Vintage Hardcover Leaves in the Wind by Alpha of the Plough, c1930
Vintage Hardcover Leaves in the Wind by Alpha of the Plough, appears to be a 1930 reprint of the original 1918 edition. The spine has some damage which is reflected in the reduced price and there is no dust jacket.
‘Alpha of the Plough’ is not the author’s real name. Alpha is, in fact, A.G. Gardiner who chose the name when writing for The Star, as several contributors were named after stars. Gardiner covers a great number of jovial topics – from his companions of a bus to giving up tobacco, from smiling in the mirror to famous conversationalists – but there is also a hefty portion of the book given over to soldiers and war. Difficult to avoid during wartime, and perhaps it is only to the 21st-century reader that the combination of the frivolous and fatal seems incongruous. Gardiner was nearly 50 when the First World War began, and did not see active service in it – but he is a kind, insightful observer of soldiers, blinded neither by patriotism nor cynicism:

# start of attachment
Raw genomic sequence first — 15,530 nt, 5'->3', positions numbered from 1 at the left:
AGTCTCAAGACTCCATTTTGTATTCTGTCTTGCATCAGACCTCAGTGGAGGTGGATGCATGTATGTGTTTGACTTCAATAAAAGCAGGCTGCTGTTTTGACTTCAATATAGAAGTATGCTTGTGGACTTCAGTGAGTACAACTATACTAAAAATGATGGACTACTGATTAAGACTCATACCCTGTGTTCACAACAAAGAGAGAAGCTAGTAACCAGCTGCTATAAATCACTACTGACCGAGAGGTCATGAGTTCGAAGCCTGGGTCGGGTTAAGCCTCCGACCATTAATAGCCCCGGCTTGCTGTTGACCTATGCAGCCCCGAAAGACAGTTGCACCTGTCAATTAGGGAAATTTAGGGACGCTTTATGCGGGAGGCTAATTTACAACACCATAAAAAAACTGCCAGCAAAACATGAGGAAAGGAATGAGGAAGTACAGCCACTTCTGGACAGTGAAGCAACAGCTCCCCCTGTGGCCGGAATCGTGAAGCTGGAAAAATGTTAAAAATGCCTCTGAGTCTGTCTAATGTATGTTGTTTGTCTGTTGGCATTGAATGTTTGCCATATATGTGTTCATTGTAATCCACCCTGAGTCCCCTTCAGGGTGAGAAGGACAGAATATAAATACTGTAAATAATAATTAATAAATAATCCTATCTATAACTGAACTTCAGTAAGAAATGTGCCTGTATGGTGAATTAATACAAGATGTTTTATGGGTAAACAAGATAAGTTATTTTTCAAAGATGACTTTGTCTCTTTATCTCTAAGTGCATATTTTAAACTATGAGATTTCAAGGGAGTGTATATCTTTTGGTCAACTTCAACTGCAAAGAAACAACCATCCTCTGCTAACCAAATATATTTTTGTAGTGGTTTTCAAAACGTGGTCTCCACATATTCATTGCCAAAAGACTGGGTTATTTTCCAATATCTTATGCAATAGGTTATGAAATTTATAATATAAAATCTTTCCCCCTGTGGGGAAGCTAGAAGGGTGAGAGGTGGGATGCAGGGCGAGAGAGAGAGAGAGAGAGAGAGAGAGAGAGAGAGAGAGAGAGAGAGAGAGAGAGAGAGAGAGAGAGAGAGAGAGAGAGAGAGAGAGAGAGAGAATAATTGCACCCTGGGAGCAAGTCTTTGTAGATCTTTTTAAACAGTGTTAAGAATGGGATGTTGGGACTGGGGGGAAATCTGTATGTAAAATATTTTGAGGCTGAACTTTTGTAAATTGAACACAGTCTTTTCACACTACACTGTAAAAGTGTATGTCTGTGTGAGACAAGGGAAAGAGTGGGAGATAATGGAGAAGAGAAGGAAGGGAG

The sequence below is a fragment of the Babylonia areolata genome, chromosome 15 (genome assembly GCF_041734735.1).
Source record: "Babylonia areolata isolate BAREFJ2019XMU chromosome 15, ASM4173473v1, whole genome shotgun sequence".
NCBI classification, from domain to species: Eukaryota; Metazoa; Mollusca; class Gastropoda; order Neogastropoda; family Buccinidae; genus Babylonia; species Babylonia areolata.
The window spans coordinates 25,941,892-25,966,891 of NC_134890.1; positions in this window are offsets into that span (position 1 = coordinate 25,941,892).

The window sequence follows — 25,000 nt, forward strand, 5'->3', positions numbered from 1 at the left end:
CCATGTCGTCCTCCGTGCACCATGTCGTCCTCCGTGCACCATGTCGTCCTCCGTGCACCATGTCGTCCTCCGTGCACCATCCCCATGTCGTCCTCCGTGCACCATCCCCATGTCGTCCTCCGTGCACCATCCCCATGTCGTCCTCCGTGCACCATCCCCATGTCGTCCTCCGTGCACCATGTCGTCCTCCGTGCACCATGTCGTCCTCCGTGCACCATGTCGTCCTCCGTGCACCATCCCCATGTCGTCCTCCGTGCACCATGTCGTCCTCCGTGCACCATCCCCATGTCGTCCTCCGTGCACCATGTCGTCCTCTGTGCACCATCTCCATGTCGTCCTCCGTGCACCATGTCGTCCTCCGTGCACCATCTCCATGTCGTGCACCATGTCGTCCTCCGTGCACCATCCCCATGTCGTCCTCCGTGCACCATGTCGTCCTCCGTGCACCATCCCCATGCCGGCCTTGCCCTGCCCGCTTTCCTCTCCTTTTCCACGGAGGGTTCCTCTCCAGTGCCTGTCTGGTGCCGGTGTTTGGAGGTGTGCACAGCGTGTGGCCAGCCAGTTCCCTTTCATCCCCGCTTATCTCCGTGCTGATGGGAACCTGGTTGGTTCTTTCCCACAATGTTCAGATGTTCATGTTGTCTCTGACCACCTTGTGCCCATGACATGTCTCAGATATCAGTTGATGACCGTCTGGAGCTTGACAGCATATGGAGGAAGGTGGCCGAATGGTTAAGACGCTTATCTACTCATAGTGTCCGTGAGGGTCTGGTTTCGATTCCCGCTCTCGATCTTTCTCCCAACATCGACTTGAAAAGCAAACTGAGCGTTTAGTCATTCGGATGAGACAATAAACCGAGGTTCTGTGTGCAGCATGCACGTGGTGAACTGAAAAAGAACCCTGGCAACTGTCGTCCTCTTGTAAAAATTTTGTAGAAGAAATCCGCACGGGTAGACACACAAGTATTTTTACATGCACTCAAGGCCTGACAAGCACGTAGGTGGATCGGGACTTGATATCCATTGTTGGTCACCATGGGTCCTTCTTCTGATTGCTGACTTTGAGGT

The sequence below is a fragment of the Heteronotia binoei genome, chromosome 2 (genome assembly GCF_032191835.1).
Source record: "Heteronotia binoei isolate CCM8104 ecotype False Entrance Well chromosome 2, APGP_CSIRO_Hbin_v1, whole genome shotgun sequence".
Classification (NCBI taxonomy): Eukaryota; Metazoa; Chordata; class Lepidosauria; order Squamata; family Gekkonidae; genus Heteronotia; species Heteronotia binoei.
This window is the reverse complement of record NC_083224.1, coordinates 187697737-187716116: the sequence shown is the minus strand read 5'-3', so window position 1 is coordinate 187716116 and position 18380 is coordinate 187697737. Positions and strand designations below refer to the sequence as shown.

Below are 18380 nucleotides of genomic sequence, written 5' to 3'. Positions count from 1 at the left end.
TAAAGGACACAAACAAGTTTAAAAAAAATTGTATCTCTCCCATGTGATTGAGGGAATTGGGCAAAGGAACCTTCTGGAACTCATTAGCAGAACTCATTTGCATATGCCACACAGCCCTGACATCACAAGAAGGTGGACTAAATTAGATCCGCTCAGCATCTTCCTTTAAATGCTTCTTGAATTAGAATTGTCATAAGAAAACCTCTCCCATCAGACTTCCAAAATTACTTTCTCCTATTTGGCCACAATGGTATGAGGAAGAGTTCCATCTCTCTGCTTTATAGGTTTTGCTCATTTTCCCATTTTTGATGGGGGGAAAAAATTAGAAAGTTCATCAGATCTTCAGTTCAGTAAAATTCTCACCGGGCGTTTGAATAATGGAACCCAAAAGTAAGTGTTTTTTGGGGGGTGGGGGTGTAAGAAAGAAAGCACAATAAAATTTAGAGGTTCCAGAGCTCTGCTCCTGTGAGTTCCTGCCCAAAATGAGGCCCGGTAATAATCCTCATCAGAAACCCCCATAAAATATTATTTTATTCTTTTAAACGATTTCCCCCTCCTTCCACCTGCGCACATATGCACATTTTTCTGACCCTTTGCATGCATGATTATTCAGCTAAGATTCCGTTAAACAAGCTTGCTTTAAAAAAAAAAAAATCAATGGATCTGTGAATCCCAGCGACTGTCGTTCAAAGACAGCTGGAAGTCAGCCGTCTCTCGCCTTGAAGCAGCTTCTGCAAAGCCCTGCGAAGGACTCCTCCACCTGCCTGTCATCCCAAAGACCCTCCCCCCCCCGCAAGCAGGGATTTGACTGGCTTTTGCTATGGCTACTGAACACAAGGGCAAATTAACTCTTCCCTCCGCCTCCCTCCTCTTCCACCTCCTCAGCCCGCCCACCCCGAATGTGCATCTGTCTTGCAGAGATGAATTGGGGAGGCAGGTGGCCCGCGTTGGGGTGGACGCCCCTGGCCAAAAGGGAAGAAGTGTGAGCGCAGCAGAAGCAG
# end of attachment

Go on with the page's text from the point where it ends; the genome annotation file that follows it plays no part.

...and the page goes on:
A dozen youths march, two by two, on to the “up” platform. They are in civilian dress, but behind them walks a sergeant who ejaculates “left – left – left” like the flick of a whip. They are the latest trickle from this countryside to the great whirlpool, most of them mere boys. They have the self-consciousness of obscure country youths who have suddenly been thrust into the public eye and are aware that all glances are turned critically upon their awkward movements. They shamble along with a grotesque caricature of a dare-devil swagger, and laugh loud and vacantly to show how much they are at ease with themselves and the world. It is hollow gaiety and suggests the animation of a trout with a hook in its throat.
A central thread of Leaves in the Wind is humanity in the midst of war – the minutiae amongst the vast and awful. The collection would be worth hunting down for that alone. But I don’t want to give the wrong impression of Gardiner’s tone – because Leaves in the Wind is very often an amusing book too, and wanders onto the sorts of topics in which A.A. Milne would have delighted in his pre-war sketch writing days. Such as gentlemen’s fashion:
I am not speaking with disrespect of the well-dressed man (I do not mean the over-dressed man: he is an offence). I would be well-dressed myself if I knew how, but I have no gift that way. Like Squire Shallow, I am always in the rearward of the fashion. I find that with rare exceptions I dislike new fashions. They disturb my tranquillity. They give me a nasty jolt. I suspect that the explanation is that beneath my intellectual radicalism there lurks a temperamental conservatism, a love of sleepy hollows and quiet havens and the old grass-grown turnpikes of habit.